I hope you’ll become a regular viewer. QuakerSpeak makes it easy; you can “subscribe” for free and receive e-mail notices when each video is available. I can’t wait to see which Quaker speaks next.

Saturday, March 15, 2014

Indulging in Words and Food

Days like this don’t come along very often—an unscheduled Saturday to myself, at home, alone. My husband, a sign language interpreter at a high school, left for the mainland on an early ferry and will return on the last boat tonight after interpreting for some students participating in a regional robotics competition.  I lounged in bed awhile, reading the first few chapters of The View from Casa Chepitos, a new memoir by Judith Gille. Gille’s descriptions of the flowers, food, architecture, and culture of San Miguel de Allende, Mexico gave an intermission to the gusting wind and the sun struggling to break through the morning gray—two of the very things that had nudged Gille to San Miguel a decade ago. There was one thing on my schedule for today—a run to Barn Bread Bakery—and  that nudged me to hold my place with a bookmark and set the memoir aside. 

Today’s offering included an assortment of breads baked in the wood-fired oven (see Saturday Breads).

This week’s bake included scones (apple spice, hazelnut/dried plum/orange zest) and cinnamon rolls, too.

I nestled goodies into a canvas bag to take home, brewed a cup of coffee, and savored a plum scone. To go with my little feast, another treasure I recently discovered—a poetry anthology edited by Kevin Young called The Hungry Ear - Poems of Food and Drink. Young describes food “as both an everyday and extraordinary festivity—which is where, alongside poetry, it belongs.”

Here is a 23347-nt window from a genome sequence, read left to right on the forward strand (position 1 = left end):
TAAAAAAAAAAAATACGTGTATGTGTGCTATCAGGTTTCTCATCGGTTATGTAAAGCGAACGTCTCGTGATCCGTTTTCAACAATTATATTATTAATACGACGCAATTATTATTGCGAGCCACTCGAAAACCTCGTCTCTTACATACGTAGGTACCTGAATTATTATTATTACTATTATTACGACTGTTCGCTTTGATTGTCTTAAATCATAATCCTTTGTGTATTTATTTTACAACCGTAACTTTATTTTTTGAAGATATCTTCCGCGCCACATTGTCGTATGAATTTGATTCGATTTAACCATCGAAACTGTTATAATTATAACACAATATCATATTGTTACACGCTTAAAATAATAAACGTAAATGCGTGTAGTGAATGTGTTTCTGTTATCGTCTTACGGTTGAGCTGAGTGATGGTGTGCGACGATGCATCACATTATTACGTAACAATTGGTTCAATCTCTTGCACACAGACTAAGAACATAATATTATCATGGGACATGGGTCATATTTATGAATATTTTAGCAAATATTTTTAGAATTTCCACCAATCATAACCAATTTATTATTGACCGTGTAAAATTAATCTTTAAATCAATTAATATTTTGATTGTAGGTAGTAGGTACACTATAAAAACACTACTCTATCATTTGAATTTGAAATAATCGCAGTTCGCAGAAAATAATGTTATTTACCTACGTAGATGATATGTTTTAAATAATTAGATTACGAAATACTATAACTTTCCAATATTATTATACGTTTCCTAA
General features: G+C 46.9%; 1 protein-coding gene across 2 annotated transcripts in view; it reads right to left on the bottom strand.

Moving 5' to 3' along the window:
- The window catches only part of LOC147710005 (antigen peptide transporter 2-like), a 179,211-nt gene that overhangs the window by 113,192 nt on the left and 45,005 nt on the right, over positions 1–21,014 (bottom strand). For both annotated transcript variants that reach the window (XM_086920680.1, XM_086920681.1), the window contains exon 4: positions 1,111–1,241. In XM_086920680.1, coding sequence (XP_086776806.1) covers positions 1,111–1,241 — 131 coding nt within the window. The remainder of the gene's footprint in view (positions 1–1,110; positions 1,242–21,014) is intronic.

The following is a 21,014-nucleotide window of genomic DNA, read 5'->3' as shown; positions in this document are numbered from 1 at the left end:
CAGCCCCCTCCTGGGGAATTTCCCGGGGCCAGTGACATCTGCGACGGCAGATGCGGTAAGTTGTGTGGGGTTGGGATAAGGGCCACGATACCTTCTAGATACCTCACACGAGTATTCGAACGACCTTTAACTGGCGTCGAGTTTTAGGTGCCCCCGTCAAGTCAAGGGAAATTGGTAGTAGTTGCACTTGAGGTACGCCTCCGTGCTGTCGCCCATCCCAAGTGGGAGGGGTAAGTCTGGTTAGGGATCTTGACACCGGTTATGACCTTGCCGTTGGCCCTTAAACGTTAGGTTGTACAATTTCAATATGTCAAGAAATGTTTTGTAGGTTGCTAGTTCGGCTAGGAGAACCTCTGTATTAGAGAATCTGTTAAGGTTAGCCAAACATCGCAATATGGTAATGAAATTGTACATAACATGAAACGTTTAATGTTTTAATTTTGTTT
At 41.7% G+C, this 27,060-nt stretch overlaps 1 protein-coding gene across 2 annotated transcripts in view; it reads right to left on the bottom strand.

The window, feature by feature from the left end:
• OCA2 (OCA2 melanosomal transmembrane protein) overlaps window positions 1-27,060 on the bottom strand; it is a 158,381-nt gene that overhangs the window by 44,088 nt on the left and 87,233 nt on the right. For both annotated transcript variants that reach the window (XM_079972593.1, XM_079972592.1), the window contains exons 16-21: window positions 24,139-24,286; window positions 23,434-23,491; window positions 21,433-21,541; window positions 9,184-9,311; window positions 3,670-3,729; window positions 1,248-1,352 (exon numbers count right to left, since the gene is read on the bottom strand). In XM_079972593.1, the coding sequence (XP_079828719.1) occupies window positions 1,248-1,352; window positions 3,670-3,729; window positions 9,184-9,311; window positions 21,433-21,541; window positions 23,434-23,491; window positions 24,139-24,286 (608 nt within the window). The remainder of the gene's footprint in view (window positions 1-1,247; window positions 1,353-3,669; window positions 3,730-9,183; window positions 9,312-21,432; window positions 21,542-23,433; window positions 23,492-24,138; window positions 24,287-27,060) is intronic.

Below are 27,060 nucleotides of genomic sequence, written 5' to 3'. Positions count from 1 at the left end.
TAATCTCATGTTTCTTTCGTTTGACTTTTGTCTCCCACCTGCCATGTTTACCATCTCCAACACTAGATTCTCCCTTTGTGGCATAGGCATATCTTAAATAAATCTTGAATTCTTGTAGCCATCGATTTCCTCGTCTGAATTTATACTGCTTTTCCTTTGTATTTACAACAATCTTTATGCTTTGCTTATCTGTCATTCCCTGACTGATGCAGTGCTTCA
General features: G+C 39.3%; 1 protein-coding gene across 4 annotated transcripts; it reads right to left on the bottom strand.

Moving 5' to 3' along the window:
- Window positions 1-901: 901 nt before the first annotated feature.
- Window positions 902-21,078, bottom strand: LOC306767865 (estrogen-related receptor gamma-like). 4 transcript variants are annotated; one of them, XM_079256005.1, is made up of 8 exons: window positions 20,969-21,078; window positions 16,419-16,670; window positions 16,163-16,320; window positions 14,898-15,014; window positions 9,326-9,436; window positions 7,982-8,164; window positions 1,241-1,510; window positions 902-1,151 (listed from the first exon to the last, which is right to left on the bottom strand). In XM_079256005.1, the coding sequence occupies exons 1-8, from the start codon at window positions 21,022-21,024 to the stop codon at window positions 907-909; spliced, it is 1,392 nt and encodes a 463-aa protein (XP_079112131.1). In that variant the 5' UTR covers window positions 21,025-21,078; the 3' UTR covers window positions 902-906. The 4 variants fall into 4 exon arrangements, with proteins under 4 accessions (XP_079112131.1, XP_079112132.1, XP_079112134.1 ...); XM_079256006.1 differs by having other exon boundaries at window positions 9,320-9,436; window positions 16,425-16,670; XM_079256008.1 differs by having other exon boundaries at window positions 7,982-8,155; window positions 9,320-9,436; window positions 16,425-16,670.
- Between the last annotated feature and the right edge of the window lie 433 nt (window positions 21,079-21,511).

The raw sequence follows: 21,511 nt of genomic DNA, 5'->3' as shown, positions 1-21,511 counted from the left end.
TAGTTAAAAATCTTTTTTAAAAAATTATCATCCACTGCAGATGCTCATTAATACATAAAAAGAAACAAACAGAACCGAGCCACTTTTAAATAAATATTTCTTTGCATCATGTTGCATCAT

I’ve been gorging on this collection ever since I discovered it at Seattle’s Elliott Bay Book Company; I ordered two more copies for gifts from my local bookseller, Lopez Bookshop.   

This morning, William Carlos Williams’s “This Is Just to Say” was the perfect accompaniment to Barn Bread’s extraordinary plum scone:

    I have eaten
    the plums
    that were in
   the icebox…

The Hungry Ear follows the seasons with its sections Harvest Moon, Wintering, Spring Rain, and Sweet Summer and offers a full menu that includes fruit and vegetables, beer and bacon, short orders, dinner for two, and giving thanks. The index of contributors is as extensive as a fine dining wine list with poems by Wendell Berry, Elizabeth Bishop, Billy Collins, Robert Frost, Allen Ginsberg, Langston Hughes, Jane Kenyon, Ted Kooser, Sharon Olds, Mary Oliver, Adrienne Rich and a couple dozen more.

The sun brightened the sky on and off all morning, and I chastised myself for not using this open-ended day to hike among the firs at Iceberg Point or amble the beach along Swift’s Bay.  But to be honest, I share Kevin Young’s view that “there is nothing like food and drink to remind us of life’s pleasures, sating far more than hunger…. Food transports us to another place like little else, even if it’s just the couch after Thanksgiving turkey.” Words transport us, too, and today I’m indulging in them as well.

After my morning scone and coffee, some reading and a little writing, my unscheduled Saturday included another trip to Barn Bread. This time I arrived just as Nathan pulled a pizza from the oven—sizzling with locally-raised sausage and kale—and slid in another one, topped with caramelized onions and delicate squash.

A few minutes later, he rolled out a gluten-free crust for another with sausage and veggies.

There aren’t any poems in The Hungry Ear about pizza (though there is an entire section devoted to pork, including Young’s own, “Ode to Pork”). Tomorrow, my husband will have a much-needed day off, too, and you can guess what we’ll have for dinner. Maybe it will inspire a poem or two.